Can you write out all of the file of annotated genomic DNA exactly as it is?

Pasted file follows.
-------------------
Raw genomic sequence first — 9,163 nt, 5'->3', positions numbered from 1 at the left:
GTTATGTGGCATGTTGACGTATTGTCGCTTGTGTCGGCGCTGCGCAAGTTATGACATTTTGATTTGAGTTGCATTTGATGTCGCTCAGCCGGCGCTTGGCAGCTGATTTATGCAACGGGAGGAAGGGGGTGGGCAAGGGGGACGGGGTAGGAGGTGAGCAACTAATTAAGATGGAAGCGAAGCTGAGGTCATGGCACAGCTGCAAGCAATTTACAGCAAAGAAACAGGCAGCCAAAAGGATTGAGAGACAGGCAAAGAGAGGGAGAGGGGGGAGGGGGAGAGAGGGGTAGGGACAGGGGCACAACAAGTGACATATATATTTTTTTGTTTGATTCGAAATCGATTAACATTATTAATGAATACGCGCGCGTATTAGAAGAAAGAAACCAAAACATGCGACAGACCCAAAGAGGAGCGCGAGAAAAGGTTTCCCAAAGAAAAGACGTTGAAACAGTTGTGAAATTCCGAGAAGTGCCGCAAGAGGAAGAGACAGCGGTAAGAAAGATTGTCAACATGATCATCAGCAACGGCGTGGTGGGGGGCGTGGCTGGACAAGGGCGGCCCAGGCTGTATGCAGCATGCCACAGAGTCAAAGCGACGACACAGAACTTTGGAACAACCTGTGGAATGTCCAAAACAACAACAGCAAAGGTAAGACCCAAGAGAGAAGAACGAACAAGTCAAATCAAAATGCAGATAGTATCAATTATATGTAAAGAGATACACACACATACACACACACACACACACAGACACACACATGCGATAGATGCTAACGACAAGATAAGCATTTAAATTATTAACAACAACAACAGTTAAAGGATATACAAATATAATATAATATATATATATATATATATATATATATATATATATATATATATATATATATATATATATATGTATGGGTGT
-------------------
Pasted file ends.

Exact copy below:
Raw genomic sequence first — 9,163 nt, 5'->3', positions numbered from 1 at the left:
GTTATGTGGCATGTTGACGTATTGTCGCTTGTGTCGGCGCTGCGCAAGTTATGACATTTTGATTTGAGTTGCATTTGATGTCGCTCAGCCGGCGCTTGGCAGCTGATTTATGCAACGGGAGGAAGGGGGTGGGCAAGGGGGACGGGGTAGGAGGTGAGCAACTAATTAAGATGGAAGCGAAGCTGAGGTCATGGCACAGCTGCAAGCAATTTACAGCAAAGAAACAGGCAGCCAAAAGGATTGAGAGACAGGCAAAGAGAGGGAGAGGGGGGAGGGGGAGAGAGGGGTAGGGACAGGGGCACAACAAGTGACATATATATTTTTTTGTTTGATTCGAAATCGATTAACATTATTAATGAATACGCGCGCGTATTAGAAGAAAGAAACCAAAACATGCGACAGACCCAAAGAGGAGCGCGAGAAAAGGTTTCCCAAAGAAAAGACGTTGAAACAGTTGTGAAATTCCGAGAAGTGCCGCAAGAGGAAGAGACAGCGGTAAGAAAGATTGTCAACATGATCATCAGCAACGGCGTGGTGGGGGGCGTGGCTGGACAAGGGCGGCCCAGGCTGTATGCAGCATGCCACAGAGTCAAAGCGACGACACAGAACTTTGGAACAACCTGTGGAATGTCCAAAACAACAACAGCAAAGGTAAGACCCAAGAGAGAAGAACGAACAAGTCAAATCAAAATGCAGATAGTATCAATTATATGTAAAGAGATACACACACATACACACACACACACACACAGACACACACATGCGATAGATGCTAACGACAAGATAAGCATTTAAATTATTAACAACAACAACAGTTAAAGGATATACAAATATAATATAATATATATATATATATATATATATATATATATATATATATATATATATATATATATATATATGTATGGGTGT